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Video: Accident with Unconscious Casualty

By: Cat Collard - Updated: 12 May 2017 | comments*Discuss
 

We produced this short video in assocation with St John Ambulance to clarify the information provided in our articles about workplace first aid. The video is free to watch - simply click the play button above.

Take a look at our articles Workplace First Aid Rules andCommon Workplace Accidents
for more information on this topic.

Video Transcript
My name is Moya Travis, I'm a first aid trainer for St John ambulance and today I'm working with Safe Workers. I'm going to demonstrate to you how to deal with a casualty that has had an accident who is unconscious and breathing.

As I approach the situation, I'm going to assess for danger. I'm going to move the ladders and make sure I'm safe as well as insuring Peter's safety.

The next thing I'm going to do is speak to Peter;

"Peter, its Moya the first aider, are you alright? Peter, open your eyes for me, come on Peter."

If he doesn't respond to that, the next thing I'm going to do is pinch his ear, hoping I will get some response from him. He has not responded. Because I'm on my own, I need to shout for some help;

"Help! Somebody come and help me."

While I'm waiting for help to arrive I'm going to put my hand on Peter's forehead, I'm going to gently tilt the head back, looking inside Peter's mouth I'm looking for food, vomit or an object.

If there's nothing there except the tongue, I'm going to put two fingers on the bony part of the jaw and tilt the head back. Now I'm going to check his breathing, I'm putting my face close to Peter's, I'm feeling for his breathing, I can hear him breathing and I'm looking down the chest to watch it rise and fall. This breathing check should take no longer than 10 seconds.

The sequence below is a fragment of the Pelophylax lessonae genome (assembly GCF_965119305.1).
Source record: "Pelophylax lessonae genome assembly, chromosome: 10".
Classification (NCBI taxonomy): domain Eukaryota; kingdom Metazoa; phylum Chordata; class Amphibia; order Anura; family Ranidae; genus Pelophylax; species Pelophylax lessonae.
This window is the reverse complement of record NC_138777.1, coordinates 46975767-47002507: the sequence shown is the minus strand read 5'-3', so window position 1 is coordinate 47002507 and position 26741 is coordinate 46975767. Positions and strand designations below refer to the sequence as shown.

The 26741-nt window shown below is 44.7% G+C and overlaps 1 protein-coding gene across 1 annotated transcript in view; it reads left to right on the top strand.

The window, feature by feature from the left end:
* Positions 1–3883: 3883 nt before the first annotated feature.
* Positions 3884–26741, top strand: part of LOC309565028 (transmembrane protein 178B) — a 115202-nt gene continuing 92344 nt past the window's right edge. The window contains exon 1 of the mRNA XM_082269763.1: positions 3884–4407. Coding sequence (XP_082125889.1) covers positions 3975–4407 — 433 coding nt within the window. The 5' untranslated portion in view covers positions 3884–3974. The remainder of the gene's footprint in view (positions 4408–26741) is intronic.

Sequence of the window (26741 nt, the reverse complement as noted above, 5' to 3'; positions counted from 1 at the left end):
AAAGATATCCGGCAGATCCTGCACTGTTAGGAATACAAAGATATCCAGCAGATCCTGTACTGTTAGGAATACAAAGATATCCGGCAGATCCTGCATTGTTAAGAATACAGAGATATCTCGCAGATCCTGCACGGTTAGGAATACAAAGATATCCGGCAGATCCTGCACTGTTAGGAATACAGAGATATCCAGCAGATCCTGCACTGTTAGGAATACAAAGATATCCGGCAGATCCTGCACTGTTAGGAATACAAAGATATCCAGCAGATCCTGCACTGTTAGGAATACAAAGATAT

Peter is breathing. I'm still waiting for help to answer my call, I may have to go the telephone myself, so what I will have to do with Peter is put him in the recovery position.

So the hand will go at 45 degrees. If Peter was wearing glasses I would remove them at that stage and place then on the palm of his hand. The next thing I need to do is check that Peter has nothing in his pockets, I'm using the back of my hand to do that, if there was anything in his pockets I would have to speak to Peter and tell him that I'm taking the mobile phone out.

When a person becomes unconscious the last thing to leave them is their hearing. Just before they regain consciousness their hearing comes back, so it could be quite safe for me to speak to Peter so he's not afraid when he actually comes round.

As there's nothing in his pockets I'll take this hand, the arm furthest away from me and put my palm on his palm and I'm going to secure his fingers with my little finger round his first finger and my thumb round his little finger so it's secure.

I'm now going to put his knuckles on his chest and by adopting this position I'm going to protect his head as I turn him over.

The next thing I'm going to do is, with the leg furthest away from me, I'm going to raise the leg using my hand behind his knee and raising it up until the foot lies flat on the floor, I will make sure the foot it straight along side the straight leg. I will put my hand on his knee and use his knee as a lever making sure that my hand is still on his hand that's on his face and then I will gently tell him;

"I'm going to turn you over Peter and I'm going to make you comfortable."

Once I've turned him over and the leg nearest to me is on the floor, I'm going to take my hand out from underneath and extend the airway. Now I'm going to check Peter to make sure there's no injuries, I'll bring this leg round so the leg and the foot is on floor, I'll put my hand behind the knee and slide it up until Peter's knee is in line with his hip.

He's still breathing, nobody has answered my call so now I would leave him and go to the telephone and make the call, insuring that I've got all the information I need to pass onto the ambulance.

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